Last week, education journalists were all agog. They were getting details of the first private schools to offer the Government's flagship diplomas – a big deal in the education world. But soon after the list was sent to journalists, there followed an urgent message from the Department for Curtains and Soft Furnishings (Children, Schools and Families) press office to remove a couple of schools from the list.
Then, finally, we got a second message withdrawing the list altogether. On closer inspection, we found that the original list contained two prep schools. So, was the whole list a mistake, or just some of it? And will we ever get another list, or have ministers completely failed to win over the independent sector to their reforms?
The disappearing list came at the end of a bad hair day for the spin wizards at the Department. Earlier, the Schools Minister Jim Knight – in a briefing with journalists – had spoken of a maths class he had seen at Thomas Telford school in Shropshire, which regularly tops the league tables. Seventy pupils were being taught by one teacher, with three other adults helping out, he said, a fact that he repeated on BBC Radio 4.
His point followed an attempt by a questioner at the Association of Teachers and Lecturers' conference to get him to condemn a primary-school class with 38 pupils. Larger classes were manageable if the teacher had the support of classroom assistants, he said. His comments, however, led to so much controversy that the Department had to put out a statement saying that all the adults in this by-now-famous Telford classroom were teachers. Were they really all teachers, we asked the DCSF press office, because that did not tally with what Jim Knight said. Oh, came the reply, Jim doesn't know whether they were all teachers or not.
Is this the standard of accuracy we should expect from a government? Or even the standard of accuracy it expects from us? Well, it's all we or you are getting.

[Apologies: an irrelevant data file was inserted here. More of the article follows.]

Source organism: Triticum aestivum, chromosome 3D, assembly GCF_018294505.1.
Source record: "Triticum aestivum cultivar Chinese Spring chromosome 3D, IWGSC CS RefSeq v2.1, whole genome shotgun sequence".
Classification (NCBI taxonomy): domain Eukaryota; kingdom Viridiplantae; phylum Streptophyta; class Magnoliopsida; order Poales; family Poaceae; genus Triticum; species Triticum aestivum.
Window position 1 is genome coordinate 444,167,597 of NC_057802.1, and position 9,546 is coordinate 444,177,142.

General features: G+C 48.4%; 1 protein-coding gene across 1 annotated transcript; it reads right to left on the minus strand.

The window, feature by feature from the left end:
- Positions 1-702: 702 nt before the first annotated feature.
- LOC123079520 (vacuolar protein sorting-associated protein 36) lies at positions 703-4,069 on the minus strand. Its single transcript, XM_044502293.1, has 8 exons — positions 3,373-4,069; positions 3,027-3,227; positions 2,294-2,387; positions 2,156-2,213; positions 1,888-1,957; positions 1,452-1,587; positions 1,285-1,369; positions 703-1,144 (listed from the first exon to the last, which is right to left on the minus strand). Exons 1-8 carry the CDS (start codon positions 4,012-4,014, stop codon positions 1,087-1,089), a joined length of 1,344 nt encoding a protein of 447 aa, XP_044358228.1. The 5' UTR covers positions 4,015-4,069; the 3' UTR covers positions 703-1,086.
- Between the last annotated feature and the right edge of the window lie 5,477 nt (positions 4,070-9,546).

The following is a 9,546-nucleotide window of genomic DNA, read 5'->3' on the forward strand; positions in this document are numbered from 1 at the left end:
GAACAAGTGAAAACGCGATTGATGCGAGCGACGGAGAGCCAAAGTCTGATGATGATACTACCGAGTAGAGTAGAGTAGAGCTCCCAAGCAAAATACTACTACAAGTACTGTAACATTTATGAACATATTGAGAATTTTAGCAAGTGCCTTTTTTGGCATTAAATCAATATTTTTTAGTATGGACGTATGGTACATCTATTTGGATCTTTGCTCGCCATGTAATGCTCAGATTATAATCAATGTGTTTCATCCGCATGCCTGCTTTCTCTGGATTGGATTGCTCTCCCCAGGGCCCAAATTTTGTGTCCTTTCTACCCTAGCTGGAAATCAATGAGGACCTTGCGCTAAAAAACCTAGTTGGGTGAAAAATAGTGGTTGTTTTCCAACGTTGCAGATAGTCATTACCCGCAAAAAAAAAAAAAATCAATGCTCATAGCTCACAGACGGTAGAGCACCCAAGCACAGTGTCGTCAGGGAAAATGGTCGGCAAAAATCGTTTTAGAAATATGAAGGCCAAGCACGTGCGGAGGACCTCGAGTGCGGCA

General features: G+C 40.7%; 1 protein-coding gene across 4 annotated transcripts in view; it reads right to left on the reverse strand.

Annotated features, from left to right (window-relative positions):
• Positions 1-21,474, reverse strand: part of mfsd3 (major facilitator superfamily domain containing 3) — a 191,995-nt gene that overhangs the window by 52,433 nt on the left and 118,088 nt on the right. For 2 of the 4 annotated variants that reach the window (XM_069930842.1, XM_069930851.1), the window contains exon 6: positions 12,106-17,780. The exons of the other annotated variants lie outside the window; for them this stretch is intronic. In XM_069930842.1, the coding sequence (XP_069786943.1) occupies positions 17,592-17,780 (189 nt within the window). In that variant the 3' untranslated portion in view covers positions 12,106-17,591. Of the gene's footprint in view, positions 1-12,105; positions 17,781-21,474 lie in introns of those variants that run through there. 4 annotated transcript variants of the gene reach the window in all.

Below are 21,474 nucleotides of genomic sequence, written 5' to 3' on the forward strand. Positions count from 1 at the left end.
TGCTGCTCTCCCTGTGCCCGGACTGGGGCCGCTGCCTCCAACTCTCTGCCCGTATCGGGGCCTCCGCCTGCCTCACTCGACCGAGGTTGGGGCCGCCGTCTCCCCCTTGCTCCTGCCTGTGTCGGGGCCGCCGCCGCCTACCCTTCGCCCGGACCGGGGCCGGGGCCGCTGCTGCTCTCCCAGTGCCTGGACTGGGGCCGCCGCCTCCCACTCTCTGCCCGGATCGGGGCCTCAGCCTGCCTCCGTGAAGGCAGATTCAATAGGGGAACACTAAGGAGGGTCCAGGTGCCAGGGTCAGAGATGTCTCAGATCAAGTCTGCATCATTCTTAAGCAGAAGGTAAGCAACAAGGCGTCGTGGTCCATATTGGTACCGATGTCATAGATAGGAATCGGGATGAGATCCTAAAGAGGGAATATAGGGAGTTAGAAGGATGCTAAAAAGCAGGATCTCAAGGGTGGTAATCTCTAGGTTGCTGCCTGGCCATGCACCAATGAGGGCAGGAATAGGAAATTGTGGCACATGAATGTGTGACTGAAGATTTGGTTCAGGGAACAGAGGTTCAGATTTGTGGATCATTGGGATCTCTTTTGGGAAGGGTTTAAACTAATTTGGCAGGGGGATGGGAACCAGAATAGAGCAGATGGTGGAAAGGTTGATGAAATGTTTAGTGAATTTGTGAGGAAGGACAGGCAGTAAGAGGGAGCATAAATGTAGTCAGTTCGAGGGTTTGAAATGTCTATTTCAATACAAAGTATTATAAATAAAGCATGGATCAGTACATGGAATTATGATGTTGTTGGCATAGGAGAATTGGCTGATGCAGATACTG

On to the National Union of Teachers conference in Manchester, and a row over the union's logo. Delegates were in militant mood, voting to strike over pay and class sizes. Surely, one delegate said to Steve Sinnott (right), the general secretary, it's time to get rid of the "flaccid fish finger" (as it was described to delegates) introduced in the 1980s to replace the brightly burning torch that had represented the union previously. (Historians take note: the "flaccid fish finger" was introduced to give the union a softer image after a period of militancy...)
Watch this space, but not too closely because Sinnott hinted that it just might not be his top priority over the next few weeks.
Life is rosy in the classroom at the moment, according to the Training and Development Agency for Schools, the body responsible for teacher recruitment. So rosy, in fact, that it has written to teachers who have retired for reasons of ill-health or stress, to say how happy they would be if they returned to teaching. Pay is better and there are more assistants, so you don't have to take work home with you. The contents of the letter were revealed at the NUT conference where delegates had just voted to strike over pay and class size, and where it was revealed that more and more teachers were having to deal with gun and knife-toting pupils. "I won't be going back," said John Illingworth, former president of the NUT and a recipient of one of the letters.Reuse content